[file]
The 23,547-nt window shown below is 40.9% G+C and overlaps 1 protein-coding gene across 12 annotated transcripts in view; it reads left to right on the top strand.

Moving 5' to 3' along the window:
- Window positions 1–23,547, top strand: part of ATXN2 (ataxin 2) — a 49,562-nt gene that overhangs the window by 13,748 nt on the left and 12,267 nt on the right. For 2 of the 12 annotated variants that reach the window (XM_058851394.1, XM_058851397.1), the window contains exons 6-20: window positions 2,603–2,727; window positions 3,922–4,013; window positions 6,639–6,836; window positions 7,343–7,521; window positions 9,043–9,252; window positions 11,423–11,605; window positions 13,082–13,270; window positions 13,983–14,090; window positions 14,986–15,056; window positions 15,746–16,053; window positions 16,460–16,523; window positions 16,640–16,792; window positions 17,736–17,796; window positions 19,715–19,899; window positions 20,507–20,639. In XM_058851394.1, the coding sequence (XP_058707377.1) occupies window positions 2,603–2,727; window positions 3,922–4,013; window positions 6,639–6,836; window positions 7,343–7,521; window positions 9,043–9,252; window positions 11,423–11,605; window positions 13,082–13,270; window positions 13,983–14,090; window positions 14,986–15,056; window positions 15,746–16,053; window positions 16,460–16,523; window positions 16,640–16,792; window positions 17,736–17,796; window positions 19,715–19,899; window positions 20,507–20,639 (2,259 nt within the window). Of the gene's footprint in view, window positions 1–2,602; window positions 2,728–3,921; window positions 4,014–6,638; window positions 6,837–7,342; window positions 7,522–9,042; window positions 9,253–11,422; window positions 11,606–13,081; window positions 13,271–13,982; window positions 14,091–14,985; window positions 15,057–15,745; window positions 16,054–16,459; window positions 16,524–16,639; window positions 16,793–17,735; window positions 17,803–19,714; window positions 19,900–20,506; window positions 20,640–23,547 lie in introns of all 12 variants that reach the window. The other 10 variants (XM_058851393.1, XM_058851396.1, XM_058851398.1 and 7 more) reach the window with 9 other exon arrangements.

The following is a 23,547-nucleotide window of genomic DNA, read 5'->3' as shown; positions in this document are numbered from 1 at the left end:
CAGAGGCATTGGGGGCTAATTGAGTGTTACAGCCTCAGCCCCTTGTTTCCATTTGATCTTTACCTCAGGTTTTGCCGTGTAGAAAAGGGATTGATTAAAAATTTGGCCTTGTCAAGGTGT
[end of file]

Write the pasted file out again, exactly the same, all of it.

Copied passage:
The 23,547-nt window shown below is 40.9% G+C and overlaps 1 protein-coding gene across 12 annotated transcripts in view; it reads left to right on the top strand.

Moving 5' to 3' along the window:
- Window positions 1–23,547, top strand: part of ATXN2 (ataxin 2) — a 49,562-nt gene that overhangs the window by 13,748 nt on the left and 12,267 nt on the right. For 2 of the 12 annotated variants that reach the window (XM_058851394.1, XM_058851397.1), the window contains exons 6-20: window positions 2,603–2,727; window positions 3,922–4,013; window positions 6,639–6,836; window positions 7,343–7,521; window positions 9,043–9,252; window positions 11,423–11,605; window positions 13,082–13,270; window positions 13,983–14,090; window positions 14,986–15,056; window positions 15,746–16,053; window positions 16,460–16,523; window positions 16,640–16,792; window positions 17,736–17,796; window positions 19,715–19,899; window positions 20,507–20,639. In XM_058851394.1, the coding sequence (XP_058707377.1) occupies window positions 2,603–2,727; window positions 3,922–4,013; window positions 6,639–6,836; window positions 7,343–7,521; window positions 9,043–9,252; window positions 11,423–11,605; window positions 13,082–13,270; window positions 13,983–14,090; window positions 14,986–15,056; window positions 15,746–16,053; window positions 16,460–16,523; window positions 16,640–16,792; window positions 17,736–17,796; window positions 19,715–19,899; window positions 20,507–20,639 (2,259 nt within the window). Of the gene's footprint in view, window positions 1–2,602; window positions 2,728–3,921; window positions 4,014–6,638; window positions 6,837–7,342; window positions 7,522–9,042; window positions 9,253–11,422; window positions 11,606–13,081; window positions 13,271–13,982; window positions 14,091–14,985; window positions 15,057–15,745; window positions 16,054–16,459; window positions 16,524–16,639; window positions 16,793–17,735; window positions 17,803–19,714; window positions 19,900–20,506; window positions 20,640–23,547 lie in introns of all 12 variants that reach the window. The other 10 variants (XM_058851393.1, XM_058851396.1, XM_058851398.1 and 7 more) reach the window with 9 other exon arrangements.

The following is a 23,547-nucleotide window of genomic DNA, read 5'->3' as shown; positions in this document are numbered from 1 at the left end:
CAGAGGCATTGGGGGCTAATTGAGTGTTACAGCCTCAGCCCCTTGTTTCCATTTGATCTTTACCTCAGGTTTTGCCGTGTAGAAAAGGGATTGATTAAAAATTTGGCCTTGTCAAGGTGT